The first family Christmas gathering I attended, prior to my marriage, was at Grandma and Grandpa Moore’s house. They were not expecting me, and I was not expecting a gift. Grandma Ruby slipped away to her bedroom and returned moments later with a gift she had hastily wrapped. She gave me one of her own bottles of perfume.

My relationship with Grandma Ruby shifted while I was expecting my first child. At least one afternoon a week, she would drive to my house, while Greg was at work, pick me up and take me home with her. There was always a plate of food waiting for me. I’d watch as Grandma Ruby worked on the old cradle that held her sons when they were infants. We sat together for hours as she stripped layers of paint, applied fresh stain and waxed the wood to a soft finish. The cradle would hold my baby when she was born, and as I sat watching her restoration progress, I felt the love that Grandma Ruby poured into that project.

Flowers from Grandma Ruby Ruby Moore, about 1915.

The best part of those afternoons with the Moores was listening to their stories. Grandma Ruby would haul out an old battered suitcase, full of photos, and tell me story after story from their youth. I heard about their early lives, their fun escapades, and their hardships. Their faces softened into smiles and Grandpa Bill would shake his head and chuckle as he remembered the young man he once was. I loved these glimpses into their pasts, and into their hearts.

Some of their stories were quite shocking. Perhaps because I had not grown up with them as my grandparents, or perhaps because freedom is won in advanced age, they felt comfortable telling me things that their own grandchildren had not heard. Whatever their reasons, I treasured those stories. I came to love and appreciate Grandma Ruby very much.

Flowers from Grandma Ruby Ruby & Bill Moore, March 2, 1916, ages 17 and 18, respectively.

Later, when Grandma Ruby and Grandpa Bill were gone, and their house with all its contents had sold, I was allowed to run in and grab one item. I am grateful that Grandma Ruby showed me the suitcase full of photos. That’s what I grabbed. I rescued those old photos, with those young smiling faces and sparkling eyes. As a bonus, we discovered bundles of letters and postcards within the suitcase, correspondence between Ruby and Bill before their marriage. He is polite and friendly as he writes. She is playful and flirtatious and sometimes downright naughty! I love that about her.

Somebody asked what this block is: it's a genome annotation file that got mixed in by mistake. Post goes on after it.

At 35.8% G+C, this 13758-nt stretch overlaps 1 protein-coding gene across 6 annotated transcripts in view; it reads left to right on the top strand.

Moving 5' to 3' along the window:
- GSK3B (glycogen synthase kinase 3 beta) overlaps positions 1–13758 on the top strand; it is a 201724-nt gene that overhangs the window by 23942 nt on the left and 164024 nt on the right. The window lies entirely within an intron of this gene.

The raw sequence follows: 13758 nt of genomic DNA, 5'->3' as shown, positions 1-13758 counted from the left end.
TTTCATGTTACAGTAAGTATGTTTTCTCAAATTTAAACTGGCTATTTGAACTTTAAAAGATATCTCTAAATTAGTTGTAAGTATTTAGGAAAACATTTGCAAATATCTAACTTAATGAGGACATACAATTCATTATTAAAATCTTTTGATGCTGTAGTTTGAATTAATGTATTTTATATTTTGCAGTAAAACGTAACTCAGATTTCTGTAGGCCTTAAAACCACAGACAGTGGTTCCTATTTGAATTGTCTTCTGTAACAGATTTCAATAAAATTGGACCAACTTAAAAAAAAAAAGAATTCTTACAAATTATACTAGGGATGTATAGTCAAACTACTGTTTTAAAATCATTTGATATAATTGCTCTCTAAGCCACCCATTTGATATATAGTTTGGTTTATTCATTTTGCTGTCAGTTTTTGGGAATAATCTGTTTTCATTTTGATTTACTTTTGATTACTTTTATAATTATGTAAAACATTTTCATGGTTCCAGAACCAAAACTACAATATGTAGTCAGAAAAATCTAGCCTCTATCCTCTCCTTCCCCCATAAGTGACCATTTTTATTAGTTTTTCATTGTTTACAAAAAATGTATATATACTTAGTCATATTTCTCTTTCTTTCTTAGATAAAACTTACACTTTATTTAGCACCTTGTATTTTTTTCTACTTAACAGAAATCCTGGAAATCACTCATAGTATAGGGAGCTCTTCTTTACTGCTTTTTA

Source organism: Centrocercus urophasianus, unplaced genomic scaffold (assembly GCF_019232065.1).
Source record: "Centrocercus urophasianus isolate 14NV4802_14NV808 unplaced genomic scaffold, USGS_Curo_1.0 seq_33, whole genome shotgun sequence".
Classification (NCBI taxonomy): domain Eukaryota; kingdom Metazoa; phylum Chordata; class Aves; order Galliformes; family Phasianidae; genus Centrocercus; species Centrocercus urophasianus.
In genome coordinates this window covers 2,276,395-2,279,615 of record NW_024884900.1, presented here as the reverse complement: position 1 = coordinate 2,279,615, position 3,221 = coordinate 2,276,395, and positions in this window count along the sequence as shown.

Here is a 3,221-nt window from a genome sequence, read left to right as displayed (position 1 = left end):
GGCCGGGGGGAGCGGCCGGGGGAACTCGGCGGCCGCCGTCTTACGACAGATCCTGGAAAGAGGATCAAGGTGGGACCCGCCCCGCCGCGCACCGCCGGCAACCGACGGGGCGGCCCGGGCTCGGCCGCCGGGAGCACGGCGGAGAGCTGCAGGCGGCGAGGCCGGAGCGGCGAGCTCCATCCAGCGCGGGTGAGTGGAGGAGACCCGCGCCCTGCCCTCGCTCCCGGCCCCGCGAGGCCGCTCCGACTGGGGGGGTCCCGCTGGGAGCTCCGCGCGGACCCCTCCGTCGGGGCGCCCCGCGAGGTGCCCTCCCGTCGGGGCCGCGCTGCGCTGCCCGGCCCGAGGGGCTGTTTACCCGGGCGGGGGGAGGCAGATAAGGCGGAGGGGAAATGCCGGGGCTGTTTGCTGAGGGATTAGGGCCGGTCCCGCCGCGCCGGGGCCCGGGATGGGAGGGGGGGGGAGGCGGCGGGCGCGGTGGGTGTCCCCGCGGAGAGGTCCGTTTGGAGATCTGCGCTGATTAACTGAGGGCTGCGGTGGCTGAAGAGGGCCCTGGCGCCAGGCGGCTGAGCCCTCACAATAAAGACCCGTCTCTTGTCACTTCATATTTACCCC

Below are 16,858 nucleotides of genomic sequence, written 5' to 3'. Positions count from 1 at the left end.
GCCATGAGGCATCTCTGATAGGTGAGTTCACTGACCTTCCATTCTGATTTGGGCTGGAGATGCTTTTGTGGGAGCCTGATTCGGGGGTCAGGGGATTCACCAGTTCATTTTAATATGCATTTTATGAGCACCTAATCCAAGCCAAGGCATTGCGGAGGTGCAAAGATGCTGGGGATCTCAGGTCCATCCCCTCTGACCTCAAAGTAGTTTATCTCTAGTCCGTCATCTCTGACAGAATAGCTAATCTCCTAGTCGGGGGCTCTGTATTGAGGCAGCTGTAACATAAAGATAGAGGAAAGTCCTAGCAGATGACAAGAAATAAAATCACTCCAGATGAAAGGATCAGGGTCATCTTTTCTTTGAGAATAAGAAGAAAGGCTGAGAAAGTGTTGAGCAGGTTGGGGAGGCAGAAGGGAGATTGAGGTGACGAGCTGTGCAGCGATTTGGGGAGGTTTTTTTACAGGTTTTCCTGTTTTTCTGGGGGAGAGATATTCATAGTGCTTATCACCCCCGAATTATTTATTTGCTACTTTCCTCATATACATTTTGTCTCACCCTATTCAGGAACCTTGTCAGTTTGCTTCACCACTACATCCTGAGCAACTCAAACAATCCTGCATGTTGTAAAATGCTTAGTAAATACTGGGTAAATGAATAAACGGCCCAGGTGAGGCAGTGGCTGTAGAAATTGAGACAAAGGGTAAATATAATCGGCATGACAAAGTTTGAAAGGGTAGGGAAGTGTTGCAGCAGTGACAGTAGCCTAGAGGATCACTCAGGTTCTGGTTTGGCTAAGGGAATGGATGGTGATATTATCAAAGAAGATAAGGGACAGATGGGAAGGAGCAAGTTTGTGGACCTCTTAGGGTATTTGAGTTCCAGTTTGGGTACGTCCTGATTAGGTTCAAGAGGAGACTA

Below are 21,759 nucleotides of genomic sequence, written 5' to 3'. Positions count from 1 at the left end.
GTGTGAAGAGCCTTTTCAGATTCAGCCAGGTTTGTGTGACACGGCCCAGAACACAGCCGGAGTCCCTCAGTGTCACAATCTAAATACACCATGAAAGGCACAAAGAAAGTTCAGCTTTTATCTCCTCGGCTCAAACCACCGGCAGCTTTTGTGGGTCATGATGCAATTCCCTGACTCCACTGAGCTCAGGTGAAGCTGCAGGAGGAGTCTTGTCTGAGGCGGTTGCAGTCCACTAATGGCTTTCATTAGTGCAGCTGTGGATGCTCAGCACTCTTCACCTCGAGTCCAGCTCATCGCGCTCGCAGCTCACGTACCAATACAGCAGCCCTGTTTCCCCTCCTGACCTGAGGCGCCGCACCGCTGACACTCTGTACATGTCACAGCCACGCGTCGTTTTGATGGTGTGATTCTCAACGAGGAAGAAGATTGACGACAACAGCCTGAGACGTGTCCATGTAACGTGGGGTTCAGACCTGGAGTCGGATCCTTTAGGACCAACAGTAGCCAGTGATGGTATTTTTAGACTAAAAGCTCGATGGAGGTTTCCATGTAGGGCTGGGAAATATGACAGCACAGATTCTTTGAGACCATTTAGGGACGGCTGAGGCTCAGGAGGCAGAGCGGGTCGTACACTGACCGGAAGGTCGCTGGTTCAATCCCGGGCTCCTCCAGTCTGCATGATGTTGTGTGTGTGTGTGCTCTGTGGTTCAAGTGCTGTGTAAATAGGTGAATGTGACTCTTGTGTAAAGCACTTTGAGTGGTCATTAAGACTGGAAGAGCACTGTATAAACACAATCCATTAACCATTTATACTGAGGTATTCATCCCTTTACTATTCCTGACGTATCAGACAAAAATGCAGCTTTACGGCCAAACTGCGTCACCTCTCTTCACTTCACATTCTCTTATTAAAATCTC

I have more than those photos and letters and that vintage suitcase that I create vignettes in. Through Greg’s parents several pieces of exquisite needlepoint came to me, crafted by Grandma Ruby in the 1960s and early 70s. Those pieces have places of honor in my home. The footrest shares my studio with me, parked near my thinking chair. I often tuck it beneath my writing table and prop my feet on it, if I’m going to be working for a long period of time.

Flowers from Grandma Ruby

The other two pieces hang on a wall in my bedroom. They are both florals as well. The bell pull has a working bell that does indeed ring merrily when the pull is tugged on. My granddaughter has a fondness for that pull, and uses it to announce her trips to the bathroom. Ironically, the cat that shares Aubrey’s middle name also rings the bell, if she wants to go outside and I’m ignoring her.

I think of Grandma Ruby every time I look at the footrest, the bell pull and the framed flower needlepoint. I remember her great heart and how generously she shared it. I look at photos of her near the end of her life and now I can see beyond the serious expression on her face and the somber demeanor. In her face I can see the young woman there, eyes crinkled up with a mischievous glint, a hint of a smile at the corners of her mouth.

Thank you, Grandma Ruby, for the flowers that will not fade. Thank you for the gifts of your time, your presence and your stories. And thank you for loving me as one of your own.

Flowers from Grandma Ruby